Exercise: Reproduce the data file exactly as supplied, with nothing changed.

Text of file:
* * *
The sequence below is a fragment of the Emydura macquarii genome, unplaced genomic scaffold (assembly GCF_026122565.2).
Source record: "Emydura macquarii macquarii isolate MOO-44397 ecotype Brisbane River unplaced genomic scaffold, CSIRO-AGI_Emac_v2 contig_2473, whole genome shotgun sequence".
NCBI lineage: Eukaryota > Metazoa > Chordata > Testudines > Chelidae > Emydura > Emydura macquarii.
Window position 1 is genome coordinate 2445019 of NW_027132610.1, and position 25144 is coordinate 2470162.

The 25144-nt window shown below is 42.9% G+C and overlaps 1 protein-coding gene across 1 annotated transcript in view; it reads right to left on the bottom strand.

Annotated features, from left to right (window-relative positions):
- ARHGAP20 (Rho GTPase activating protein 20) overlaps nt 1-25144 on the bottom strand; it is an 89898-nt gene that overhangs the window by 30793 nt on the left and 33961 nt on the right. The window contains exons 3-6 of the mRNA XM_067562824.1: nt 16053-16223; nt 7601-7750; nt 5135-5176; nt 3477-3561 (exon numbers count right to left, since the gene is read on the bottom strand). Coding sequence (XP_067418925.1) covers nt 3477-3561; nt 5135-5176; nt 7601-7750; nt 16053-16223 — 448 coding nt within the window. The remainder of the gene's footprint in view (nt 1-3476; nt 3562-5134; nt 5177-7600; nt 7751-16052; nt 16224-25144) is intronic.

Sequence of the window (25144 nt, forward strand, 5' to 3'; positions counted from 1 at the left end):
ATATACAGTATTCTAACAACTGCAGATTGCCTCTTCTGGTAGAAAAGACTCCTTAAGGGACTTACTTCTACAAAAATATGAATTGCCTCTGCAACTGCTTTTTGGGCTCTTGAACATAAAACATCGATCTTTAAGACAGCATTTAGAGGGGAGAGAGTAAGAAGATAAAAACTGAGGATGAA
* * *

The sequence below is a fragment of the Emydura macquarii genome, unplaced genomic scaffold (assembly GCF_026122565.2).
Source record: "Emydura macquarii macquarii isolate MOO-44397 ecotype Brisbane River unplaced genomic scaffold, CSIRO-AGI_Emac_v2 contig_2473, whole genome shotgun sequence".
NCBI lineage: Eukaryota > Metazoa > Chordata > Testudines > Chelidae > Emydura > Emydura macquarii.
Window position 1 is genome coordinate 2445019 of NW_027132610.1, and position 25144 is coordinate 2470162.

The 25144-nt window shown below is 42.9% G+C and overlaps 1 protein-coding gene across 1 annotated transcript in view; it reads right to left on the bottom strand.

Annotated features, from left to right (window-relative positions):
- ARHGAP20 (Rho GTPase activating protein 20) overlaps nt 1-25144 on the bottom strand; it is an 89898-nt gene that overhangs the window by 30793 nt on the left and 33961 nt on the right. The window contains exons 3-6 of the mRNA XM_067562824.1: nt 16053-16223; nt 7601-7750; nt 5135-5176; nt 3477-3561 (exon numbers count right to left, since the gene is read on the bottom strand). Coding sequence (XP_067418925.1) covers nt 3477-3561; nt 5135-5176; nt 7601-7750; nt 16053-16223 — 448 coding nt within the window. The remainder of the gene's footprint in view (nt 1-3476; nt 3562-5134; nt 5177-7600; nt 7751-16052; nt 16224-25144) is intronic.

Sequence of the window (25144 nt, forward strand, 5' to 3'; positions counted from 1 at the left end):
ATATACAGTATTCTAACAACTGCAGATTGCCTCTTCTGGTAGAAAAGACTCCTTAAGGGACTTACTTCTACAAAAATATGAATTGCCTCTGCAACTGCTTTTTGGGCTCTTGAACATAAAACATCGATCTTTAAGACAGCATTTAGAGGGGAGAGAGTAAGAAGATAAAAACTGAGGATGAA